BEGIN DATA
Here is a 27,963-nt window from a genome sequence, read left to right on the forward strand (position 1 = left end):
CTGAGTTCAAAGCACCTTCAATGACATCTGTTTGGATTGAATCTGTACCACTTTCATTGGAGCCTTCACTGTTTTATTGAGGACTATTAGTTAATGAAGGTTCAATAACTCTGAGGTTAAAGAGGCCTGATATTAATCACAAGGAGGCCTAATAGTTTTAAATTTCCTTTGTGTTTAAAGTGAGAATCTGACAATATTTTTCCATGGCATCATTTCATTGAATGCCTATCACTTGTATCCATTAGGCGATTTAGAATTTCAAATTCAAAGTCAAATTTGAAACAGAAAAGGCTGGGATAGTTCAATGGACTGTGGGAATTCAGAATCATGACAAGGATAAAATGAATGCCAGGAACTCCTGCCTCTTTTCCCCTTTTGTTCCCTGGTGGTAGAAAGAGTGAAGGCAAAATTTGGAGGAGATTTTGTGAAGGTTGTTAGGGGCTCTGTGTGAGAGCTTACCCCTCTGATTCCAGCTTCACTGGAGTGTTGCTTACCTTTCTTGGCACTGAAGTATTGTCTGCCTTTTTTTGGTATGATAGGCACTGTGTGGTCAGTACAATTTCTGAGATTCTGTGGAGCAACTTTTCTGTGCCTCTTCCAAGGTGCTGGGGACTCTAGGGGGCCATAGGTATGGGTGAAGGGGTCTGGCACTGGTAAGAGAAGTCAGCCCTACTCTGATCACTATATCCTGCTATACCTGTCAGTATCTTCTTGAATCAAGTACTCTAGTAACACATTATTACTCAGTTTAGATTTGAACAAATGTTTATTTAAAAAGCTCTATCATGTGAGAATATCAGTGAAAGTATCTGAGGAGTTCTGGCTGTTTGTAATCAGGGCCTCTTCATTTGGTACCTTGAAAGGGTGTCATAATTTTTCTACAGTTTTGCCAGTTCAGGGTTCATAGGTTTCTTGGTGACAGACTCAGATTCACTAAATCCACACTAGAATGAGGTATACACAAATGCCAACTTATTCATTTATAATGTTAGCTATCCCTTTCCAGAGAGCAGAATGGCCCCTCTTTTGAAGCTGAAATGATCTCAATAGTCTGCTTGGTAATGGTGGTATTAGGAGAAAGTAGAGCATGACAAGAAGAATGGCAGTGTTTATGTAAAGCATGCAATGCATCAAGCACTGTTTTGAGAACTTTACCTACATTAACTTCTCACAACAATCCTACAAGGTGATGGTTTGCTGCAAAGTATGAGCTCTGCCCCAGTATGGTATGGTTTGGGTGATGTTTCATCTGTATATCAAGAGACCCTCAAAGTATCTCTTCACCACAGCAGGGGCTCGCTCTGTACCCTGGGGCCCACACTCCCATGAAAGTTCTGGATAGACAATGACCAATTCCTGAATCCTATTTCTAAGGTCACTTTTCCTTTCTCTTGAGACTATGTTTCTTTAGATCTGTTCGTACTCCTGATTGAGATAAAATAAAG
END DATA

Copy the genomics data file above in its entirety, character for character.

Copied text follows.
Here is a 27,963-nt window from a genome sequence, read left to right on the forward strand (position 1 = left end):
CTGAGTTCAAAGCACCTTCAATGACATCTGTTTGGATTGAATCTGTACCACTTTCATTGGAGCCTTCACTGTTTTATTGAGGACTATTAGTTAATGAAGGTTCAATAACTCTGAGGTTAAAGAGGCCTGATATTAATCACAAGGAGGCCTAATAGTTTTAAATTTCCTTTGTGTTTAAAGTGAGAATCTGACAATATTTTTCCATGGCATCATTTCATTGAATGCCTATCACTTGTATCCATTAGGCGATTTAGAATTTCAAATTCAAAGTCAAATTTGAAACAGAAAAGGCTGGGATAGTTCAATGGACTGTGGGAATTCAGAATCATGACAAGGATAAAATGAATGCCAGGAACTCCTGCCTCTTTTCCCCTTTTGTTCCCTGGTGGTAGAAAGAGTGAAGGCAAAATTTGGAGGAGATTTTGTGAAGGTTGTTAGGGGCTCTGTGTGAGAGCTTACCCCTCTGATTCCAGCTTCACTGGAGTGTTGCTTACCTTTCTTGGCACTGAAGTATTGTCTGCCTTTTTTTGGTATGATAGGCACTGTGTGGTCAGTACAATTTCTGAGATTCTGTGGAGCAACTTTTCTGTGCCTCTTCCAAGGTGCTGGGGACTCTAGGGGGCCATAGGTATGGGTGAAGGGGTCTGGCACTGGTAAGAGAAGTCAGCCCTACTCTGATCACTATATCCTGCTATACCTGTCAGTATCTTCTTGAATCAAGTACTCTAGTAACACATTATTACTCAGTTTAGATTTGAACAAATGTTTATTTAAAAAGCTCTATCATGTGAGAATATCAGTGAAAGTATCTGAGGAGTTCTGGCTGTTTGTAATCAGGGCCTCTTCATTTGGTACCTTGAAAGGGTGTCATAATTTTTCTACAGTTTTGCCAGTTCAGGGTTCATAGGTTTCTTGGTGACAGACTCAGATTCACTAAATCCACACTAGAATGAGGTATACACAAATGCCAACTTATTCATTTATAATGTTAGCTATCCCTTTCCAGAGAGCAGAATGGCCCCTCTTTTGAAGCTGAAATGATCTCAATAGTCTGCTTGGTAATGGTGGTATTAGGAGAAAGTAGAGCATGACAAGAAGAATGGCAGTGTTTATGTAAAGCATGCAATGCATCAAGCACTGTTTTGAGAACTTTACCTACATTAACTTCTCACAACAATCCTACAAGGTGATGGTTTGCTGCAAAGTATGAGCTCTGCCCCAGTATGGTATGGTTTGGGTGATGTTTCATCTGTATATCAAGAGACCCTCAAAGTATCTCTTCACCACAGCAGGGGCTCGCTCTGTACCCTGGGGCCCACACTCCCATGAAAGTTCTGGATAGACAATGACCAATTCCTGAATCCTATTTCTAAGGTCACTTTTCCTTTCTCTTGAGACTATGTTTCTTTAGATCTGTTCGTACTCCTGATTGAGATAAAATAAAG